/span -- Matches the remote desktop width and height with the local virtual desktop, spanning across multiple monitors, if necessary. To span across monitors, the monitors must be arranged to form a rectangle.

/multimon -- Configures the Remote Desktop Services session monitor layout to be identical to the current client-side configuration.

/edit -- Opens the specified .RDP connection file for editing.

/restrictedAdmin -- Connects you to the remote PC in Restricted Administration mode. In this mode, credentials won't be sent to the remote PC, which can protect you if you connect to a PC that has been compromised. However, connections made from the remote PC might not be authenticated by other PCs, which might impact application functionality and compatibility. This parameter implies /admin.

/remoteGuard -- Connects your device to a remote device using Remote Guard. Remote Guard prevents credentials from being sent to the remote PC, which can help protect your credentials if you connect to a remote PC that has been compromised. Unlike Restricted Administration mode, Remote Guard also supports connections made from the remote PC by redirecting all requests back to your device.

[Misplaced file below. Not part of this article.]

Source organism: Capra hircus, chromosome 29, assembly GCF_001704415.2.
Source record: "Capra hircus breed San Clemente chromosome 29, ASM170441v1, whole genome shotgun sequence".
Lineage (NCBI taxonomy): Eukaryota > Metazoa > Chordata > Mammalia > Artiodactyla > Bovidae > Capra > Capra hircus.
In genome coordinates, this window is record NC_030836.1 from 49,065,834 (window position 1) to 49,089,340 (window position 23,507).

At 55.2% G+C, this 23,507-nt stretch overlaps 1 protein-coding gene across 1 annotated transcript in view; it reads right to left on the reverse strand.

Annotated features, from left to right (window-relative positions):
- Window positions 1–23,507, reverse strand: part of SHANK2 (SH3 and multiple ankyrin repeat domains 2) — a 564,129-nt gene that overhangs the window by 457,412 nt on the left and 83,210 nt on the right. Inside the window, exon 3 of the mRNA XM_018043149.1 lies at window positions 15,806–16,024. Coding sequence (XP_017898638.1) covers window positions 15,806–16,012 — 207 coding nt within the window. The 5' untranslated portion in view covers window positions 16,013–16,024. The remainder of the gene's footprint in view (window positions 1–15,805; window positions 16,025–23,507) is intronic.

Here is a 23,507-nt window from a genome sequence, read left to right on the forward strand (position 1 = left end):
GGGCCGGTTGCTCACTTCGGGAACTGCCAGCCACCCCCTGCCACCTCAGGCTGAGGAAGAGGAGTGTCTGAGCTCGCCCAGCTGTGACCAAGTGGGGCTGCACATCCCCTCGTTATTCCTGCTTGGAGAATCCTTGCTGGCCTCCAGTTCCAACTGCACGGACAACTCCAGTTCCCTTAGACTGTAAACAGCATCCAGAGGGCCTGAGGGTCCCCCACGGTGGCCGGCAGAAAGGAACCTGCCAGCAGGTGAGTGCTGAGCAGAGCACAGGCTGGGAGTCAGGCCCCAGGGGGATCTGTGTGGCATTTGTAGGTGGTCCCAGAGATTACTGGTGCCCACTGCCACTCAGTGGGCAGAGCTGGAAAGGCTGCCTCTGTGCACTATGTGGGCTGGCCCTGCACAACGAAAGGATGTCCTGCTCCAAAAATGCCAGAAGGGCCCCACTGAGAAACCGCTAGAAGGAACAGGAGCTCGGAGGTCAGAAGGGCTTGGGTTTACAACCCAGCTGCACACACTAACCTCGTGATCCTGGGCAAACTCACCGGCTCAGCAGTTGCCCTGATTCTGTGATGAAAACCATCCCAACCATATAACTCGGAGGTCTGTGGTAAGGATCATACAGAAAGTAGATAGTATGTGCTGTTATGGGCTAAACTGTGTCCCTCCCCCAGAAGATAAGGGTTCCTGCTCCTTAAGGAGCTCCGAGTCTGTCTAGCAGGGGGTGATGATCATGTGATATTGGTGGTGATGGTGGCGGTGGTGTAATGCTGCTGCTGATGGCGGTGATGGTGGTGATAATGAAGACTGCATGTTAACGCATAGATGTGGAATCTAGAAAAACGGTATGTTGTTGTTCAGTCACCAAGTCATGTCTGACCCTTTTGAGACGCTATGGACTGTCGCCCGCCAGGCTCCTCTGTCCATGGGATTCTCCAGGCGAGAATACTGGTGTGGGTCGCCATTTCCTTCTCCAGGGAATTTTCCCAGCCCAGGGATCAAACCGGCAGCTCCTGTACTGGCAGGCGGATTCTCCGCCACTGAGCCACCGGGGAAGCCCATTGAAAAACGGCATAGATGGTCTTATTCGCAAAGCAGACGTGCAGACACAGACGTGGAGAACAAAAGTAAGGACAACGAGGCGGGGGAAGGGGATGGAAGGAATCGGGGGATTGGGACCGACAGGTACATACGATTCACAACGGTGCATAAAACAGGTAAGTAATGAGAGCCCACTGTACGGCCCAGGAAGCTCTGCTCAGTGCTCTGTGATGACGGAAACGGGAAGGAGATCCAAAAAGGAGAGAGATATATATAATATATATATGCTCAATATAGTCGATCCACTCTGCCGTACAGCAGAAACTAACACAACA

/prompt -- Prompts you for your credentials when you connect to the remote PC.

/shadow: -- Specifies the ID of the session to shadow.

/control -- Allows control of the session when shadowing.

/noConsentPrompt -- Allows shadowing without user consent.

[OK]

–jeroen

Posted in Batch-Files, Development, Power User, Remote Desktop Protocol/MSTSC/Terminal Services, Scripting, Software Development, Windows | Leave a Comment »

Windows: get CPU information on the console

Posted by jpluimers on 2021/12/28

It still seems that WMIC is the quickest way to get CPU information on the console:

T510-PSO C:\bin\rdp> wmic cpu get name,CurrentClockSpeed,MaxClockSpeed
CurrentClockSpeed  MaxClockSpeed  Name
2667               2667           Intel(R) Core(TM) i5 CPU       M 560  @ 2.67GHz

T510-PSO C:\bin\rdp> wmic path win32_Processor get Name,NumberOfCores,NumberOfLogicalProcessors
Name                                             NumberOfCores  NumberOfLogicalProcessors
Intel(R) Core(TM) i5 CPU       M 560  @ 2.67GHz  2              4

Actually, wmic cpu is shorthand for wmic path win32_Processor, so this works fine:

T510-PSO C:\bin\rdp> wmic cpu get name,CurrentClockSpeed,MaxClockSpeed,NumberOfCores,NumberOfLogicalProcessors
CurrentClockSpeed  MaxClockSpeed  Name                                             NumberOfCores  NumberOfLogicalProcessors
2667               2667           Intel(R) Core(TM) i5 CPU       M 560  @ 2.67GHz  2              4

The reason is that cpu is an alias:

T510-PSO C:\bin\rdp> wmic alias cpu list brief
FriendlyName  PWhere              Target
CPU           Where DeviceID='#'  Select * from WIN32_PROCESSOR

Via:

–jeroen

Posted in Batch-Files, Console (command prompt window), Development, Power User, Scripting, Software Development, Windows | Leave a Comment »